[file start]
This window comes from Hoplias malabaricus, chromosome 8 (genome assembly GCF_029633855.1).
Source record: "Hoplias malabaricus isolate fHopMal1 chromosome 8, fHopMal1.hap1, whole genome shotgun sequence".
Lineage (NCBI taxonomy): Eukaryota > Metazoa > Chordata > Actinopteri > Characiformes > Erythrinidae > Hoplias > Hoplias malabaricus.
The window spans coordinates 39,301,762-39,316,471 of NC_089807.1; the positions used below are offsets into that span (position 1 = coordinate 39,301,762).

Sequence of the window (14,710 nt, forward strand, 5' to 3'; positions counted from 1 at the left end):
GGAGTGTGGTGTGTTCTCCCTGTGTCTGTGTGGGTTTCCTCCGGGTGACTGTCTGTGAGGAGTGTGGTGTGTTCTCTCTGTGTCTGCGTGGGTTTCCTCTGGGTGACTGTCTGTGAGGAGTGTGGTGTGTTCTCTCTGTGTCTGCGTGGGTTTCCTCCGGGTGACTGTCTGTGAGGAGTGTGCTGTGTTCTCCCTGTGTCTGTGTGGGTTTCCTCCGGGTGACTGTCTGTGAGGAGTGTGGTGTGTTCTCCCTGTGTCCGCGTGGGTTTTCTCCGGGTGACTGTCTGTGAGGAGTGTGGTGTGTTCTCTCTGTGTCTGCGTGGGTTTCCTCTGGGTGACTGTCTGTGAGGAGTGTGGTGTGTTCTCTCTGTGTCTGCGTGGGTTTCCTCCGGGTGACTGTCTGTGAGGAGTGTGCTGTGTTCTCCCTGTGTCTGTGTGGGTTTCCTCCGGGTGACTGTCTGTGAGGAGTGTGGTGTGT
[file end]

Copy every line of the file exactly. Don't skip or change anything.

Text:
This window comes from Hoplias malabaricus, chromosome 8 (genome assembly GCF_029633855.1).
Source record: "Hoplias malabaricus isolate fHopMal1 chromosome 8, fHopMal1.hap1, whole genome shotgun sequence".
Lineage (NCBI taxonomy): Eukaryota > Metazoa > Chordata > Actinopteri > Characiformes > Erythrinidae > Hoplias > Hoplias malabaricus.
The window spans coordinates 39,301,762-39,316,471 of NC_089807.1; the positions used below are offsets into that span (position 1 = coordinate 39,301,762).

Sequence of the window (14,710 nt, forward strand, 5' to 3'; positions counted from 1 at the left end):
GGAGTGTGGTGTGTTCTCCCTGTGTCTGTGTGGGTTTCCTCCGGGTGACTGTCTGTGAGGAGTGTGGTGTGTTCTCTCTGTGTCTGCGTGGGTTTCCTCTGGGTGACTGTCTGTGAGGAGTGTGGTGTGTTCTCTCTGTGTCTGCGTGGGTTTCCTCCGGGTGACTGTCTGTGAGGAGTGTGCTGTGTTCTCCCTGTGTCTGTGTGGGTTTCCTCCGGGTGACTGTCTGTGAGGAGTGTGGTGTGTTCTCCCTGTGTCCGCGTGGGTTTTCTCCGGGTGACTGTCTGTGAGGAGTGTGGTGTGTTCTCTCTGTGTCTGCGTGGGTTTCCTCTGGGTGACTGTCTGTGAGGAGTGTGGTGTGTTCTCTCTGTGTCTGCGTGGGTTTCCTCCGGGTGACTGTCTGTGAGGAGTGTGCTGTGTTCTCCCTGTGTCTGTGTGGGTTTCCTCCGGGTGACTGTCTGTGAGGAGTGTGGTGTGT